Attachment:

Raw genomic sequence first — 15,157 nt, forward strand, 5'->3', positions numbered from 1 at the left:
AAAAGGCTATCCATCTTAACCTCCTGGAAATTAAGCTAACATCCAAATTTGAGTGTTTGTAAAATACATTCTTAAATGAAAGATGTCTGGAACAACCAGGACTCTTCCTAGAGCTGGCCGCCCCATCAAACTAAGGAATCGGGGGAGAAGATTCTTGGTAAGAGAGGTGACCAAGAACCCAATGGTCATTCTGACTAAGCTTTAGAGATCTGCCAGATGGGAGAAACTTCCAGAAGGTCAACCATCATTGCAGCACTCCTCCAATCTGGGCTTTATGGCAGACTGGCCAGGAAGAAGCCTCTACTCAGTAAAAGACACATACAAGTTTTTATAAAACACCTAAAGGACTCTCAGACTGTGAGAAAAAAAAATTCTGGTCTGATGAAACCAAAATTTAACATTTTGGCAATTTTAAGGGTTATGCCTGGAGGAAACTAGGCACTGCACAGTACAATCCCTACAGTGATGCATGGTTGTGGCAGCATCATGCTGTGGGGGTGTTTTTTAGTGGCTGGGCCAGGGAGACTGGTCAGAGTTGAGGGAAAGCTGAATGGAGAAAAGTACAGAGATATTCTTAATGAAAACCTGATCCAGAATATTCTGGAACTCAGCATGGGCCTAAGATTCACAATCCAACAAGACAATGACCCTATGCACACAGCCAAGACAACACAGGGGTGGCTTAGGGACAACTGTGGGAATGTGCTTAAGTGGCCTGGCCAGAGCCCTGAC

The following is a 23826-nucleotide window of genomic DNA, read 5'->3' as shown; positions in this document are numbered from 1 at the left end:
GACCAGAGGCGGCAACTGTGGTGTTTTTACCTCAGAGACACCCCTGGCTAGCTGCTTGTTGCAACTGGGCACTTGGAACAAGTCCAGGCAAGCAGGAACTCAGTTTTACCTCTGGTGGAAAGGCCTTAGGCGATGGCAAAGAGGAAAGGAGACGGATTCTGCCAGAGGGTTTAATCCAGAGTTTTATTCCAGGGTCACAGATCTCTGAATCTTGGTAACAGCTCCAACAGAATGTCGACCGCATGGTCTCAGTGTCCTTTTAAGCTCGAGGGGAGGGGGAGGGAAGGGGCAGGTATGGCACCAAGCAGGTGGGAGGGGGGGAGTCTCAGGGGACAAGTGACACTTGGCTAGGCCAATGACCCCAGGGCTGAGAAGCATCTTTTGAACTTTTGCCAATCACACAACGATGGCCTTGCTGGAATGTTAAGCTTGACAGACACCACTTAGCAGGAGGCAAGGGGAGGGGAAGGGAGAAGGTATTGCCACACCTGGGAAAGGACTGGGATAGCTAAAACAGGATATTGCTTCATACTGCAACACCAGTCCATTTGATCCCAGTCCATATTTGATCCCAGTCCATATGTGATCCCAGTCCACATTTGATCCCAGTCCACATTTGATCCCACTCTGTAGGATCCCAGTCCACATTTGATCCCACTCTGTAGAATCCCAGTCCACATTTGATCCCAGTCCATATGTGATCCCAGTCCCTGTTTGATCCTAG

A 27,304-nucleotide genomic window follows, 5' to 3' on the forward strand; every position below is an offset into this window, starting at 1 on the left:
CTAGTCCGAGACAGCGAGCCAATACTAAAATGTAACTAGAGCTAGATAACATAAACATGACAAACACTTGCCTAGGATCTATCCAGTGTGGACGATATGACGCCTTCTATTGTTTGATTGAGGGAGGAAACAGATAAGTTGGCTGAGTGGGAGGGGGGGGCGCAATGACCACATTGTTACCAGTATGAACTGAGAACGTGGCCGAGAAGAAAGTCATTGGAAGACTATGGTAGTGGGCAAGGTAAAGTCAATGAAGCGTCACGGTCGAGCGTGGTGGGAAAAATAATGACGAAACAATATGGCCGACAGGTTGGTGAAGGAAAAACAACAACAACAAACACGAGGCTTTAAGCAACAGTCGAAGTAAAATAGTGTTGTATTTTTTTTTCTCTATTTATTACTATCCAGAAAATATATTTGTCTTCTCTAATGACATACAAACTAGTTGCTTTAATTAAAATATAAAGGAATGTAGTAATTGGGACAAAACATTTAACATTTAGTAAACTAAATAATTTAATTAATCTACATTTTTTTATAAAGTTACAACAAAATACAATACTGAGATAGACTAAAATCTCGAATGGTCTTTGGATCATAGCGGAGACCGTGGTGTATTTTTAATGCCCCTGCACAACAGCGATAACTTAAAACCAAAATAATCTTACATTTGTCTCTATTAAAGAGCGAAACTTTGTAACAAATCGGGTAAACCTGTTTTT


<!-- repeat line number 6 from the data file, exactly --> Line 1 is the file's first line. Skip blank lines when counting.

CTAGTCCGAGACAGCGAGCCAATACTAAAATGTAACTAGAGCTAGATAACATAAACATGACAAACACTTGCCTAGGATCTATCCAGTGTGGACGATATGACGCCTTCTATTGTTTGATTGAGGGAGGAAACAGATAAGTTGGCTGAGTGGGAGGGGGGGGCGCAATGACCACATTGTTACCAGTATGAACTGAGAACGTGGCCGAGAAGAAAGTCATTGGAAGACTATGGTAGTGGGCAAGGTAAAGTCAATGAAGCGTCACGGTCGAGCGTGGTGGGAAAAATAATGACGAAACAATATGGCCGACAGGTTGGTGAAGGAAAAACAACAACAACAAACACGAGGCTTTAAGCAACAGTCGAAGTAAAATAGTGTTGTATTTTTTTTTCTCTATTTATTACTATCCAGAAAATATATTTGTCTTCTCTAATGACATACAAACTAGTTGCTTTAATTAAAATATAAAGGAATGTAGTAATTGGGACAAAACATTTAACATTTAGTAAACTAAATAATTTAATTAATCTACATTTTTTTATAAAGTTACAACAAAATACAATACTGAGATAGACTAAAATCTCGAATGGTCTTTGGATCATAGCGGAGACCGTGGTGTATTTTTAATGCCCCTGCACAACAGCGATAACTTAAAACCAAAATAATCTTACATTTGTCTCTATTAAAGAGCGAAACTTTGTAACAAATCGGGTAAACCTGTTTTT